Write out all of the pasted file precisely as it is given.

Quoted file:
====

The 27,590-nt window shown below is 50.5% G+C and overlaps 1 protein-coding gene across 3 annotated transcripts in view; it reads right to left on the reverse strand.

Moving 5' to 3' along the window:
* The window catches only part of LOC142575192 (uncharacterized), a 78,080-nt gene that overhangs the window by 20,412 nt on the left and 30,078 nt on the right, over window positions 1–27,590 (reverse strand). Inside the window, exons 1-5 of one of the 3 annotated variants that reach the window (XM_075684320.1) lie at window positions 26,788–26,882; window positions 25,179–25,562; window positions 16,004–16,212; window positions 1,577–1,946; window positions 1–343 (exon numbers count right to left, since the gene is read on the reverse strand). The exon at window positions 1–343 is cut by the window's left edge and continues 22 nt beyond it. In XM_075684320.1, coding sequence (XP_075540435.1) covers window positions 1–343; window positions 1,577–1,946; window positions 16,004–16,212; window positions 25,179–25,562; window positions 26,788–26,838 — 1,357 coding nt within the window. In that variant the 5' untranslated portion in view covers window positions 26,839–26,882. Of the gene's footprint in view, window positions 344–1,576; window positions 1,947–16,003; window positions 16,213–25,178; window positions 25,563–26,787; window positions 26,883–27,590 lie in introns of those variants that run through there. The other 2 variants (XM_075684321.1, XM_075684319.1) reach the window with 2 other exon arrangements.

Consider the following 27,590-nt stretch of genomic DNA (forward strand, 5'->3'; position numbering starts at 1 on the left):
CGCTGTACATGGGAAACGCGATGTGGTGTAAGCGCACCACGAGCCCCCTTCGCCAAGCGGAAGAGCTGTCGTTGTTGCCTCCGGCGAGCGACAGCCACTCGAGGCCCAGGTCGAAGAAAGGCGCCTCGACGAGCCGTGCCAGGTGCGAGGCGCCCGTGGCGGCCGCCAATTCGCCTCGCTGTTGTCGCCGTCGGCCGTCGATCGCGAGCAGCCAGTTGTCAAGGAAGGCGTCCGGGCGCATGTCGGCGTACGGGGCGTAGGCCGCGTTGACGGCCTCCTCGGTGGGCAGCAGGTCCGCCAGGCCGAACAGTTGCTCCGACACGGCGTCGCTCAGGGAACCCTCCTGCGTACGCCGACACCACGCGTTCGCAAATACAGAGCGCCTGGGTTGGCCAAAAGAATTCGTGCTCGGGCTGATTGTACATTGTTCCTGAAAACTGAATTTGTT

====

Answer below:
The 27,590-nt window shown below is 50.5% G+C and overlaps 1 protein-coding gene across 3 annotated transcripts in view; it reads right to left on the reverse strand.

Moving 5' to 3' along the window:
* The window catches only part of LOC142575192 (uncharacterized), a 78,080-nt gene that overhangs the window by 20,412 nt on the left and 30,078 nt on the right, over window positions 1–27,590 (reverse strand). Inside the window, exons 1-5 of one of the 3 annotated variants that reach the window (XM_075684320.1) lie at window positions 26,788–26,882; window positions 25,179–25,562; window positions 16,004–16,212; window positions 1,577–1,946; window positions 1–343 (exon numbers count right to left, since the gene is read on the reverse strand). The exon at window positions 1–343 is cut by the window's left edge and continues 22 nt beyond it. In XM_075684320.1, coding sequence (XP_075540435.1) covers window positions 1–343; window positions 1,577–1,946; window positions 16,004–16,212; window positions 25,179–25,562; window positions 26,788–26,838 — 1,357 coding nt within the window. In that variant the 5' untranslated portion in view covers window positions 26,839–26,882. Of the gene's footprint in view, window positions 344–1,576; window positions 1,947–16,003; window positions 16,213–25,178; window positions 25,563–26,787; window positions 26,883–27,590 lie in introns of those variants that run through there. The other 2 variants (XM_075684321.1, XM_075684319.1) reach the window with 2 other exon arrangements.

Consider the following 27,590-nt stretch of genomic DNA (forward strand, 5'->3'; position numbering starts at 1 on the left):
CGCTGTACATGGGAAACGCGATGTGGTGTAAGCGCACCACGAGCCCCCTTCGCCAAGCGGAAGAGCTGTCGTTGTTGCCTCCGGCGAGCGACAGCCACTCGAGGCCCAGGTCGAAGAAAGGCGCCTCGACGAGCCGTGCCAGGTGCGAGGCGCCCGTGGCGGCCGCCAATTCGCCTCGCTGTTGTCGCCGTCGGCCGTCGATCGCGAGCAGCCAGTTGTCAAGGAAGGCGTCCGGGCGCATGTCGGCGTACGGGGCGTAGGCCGCGTTGACGGCCTCCTCGGTGGGCAGCAGGTCCGCCAGGCCGAACAGTTGCTCCGACACGGCGTCGCTCAGGGAACCCTCCTGCGTACGCCGACACCACGCGTTCGCAAATACAGAGCGCCTGGGTTGGCCAAAAGAATTCGTGCTCGGGCTGATTGTACATTGTTCCTGAAAACTGAATTTGTT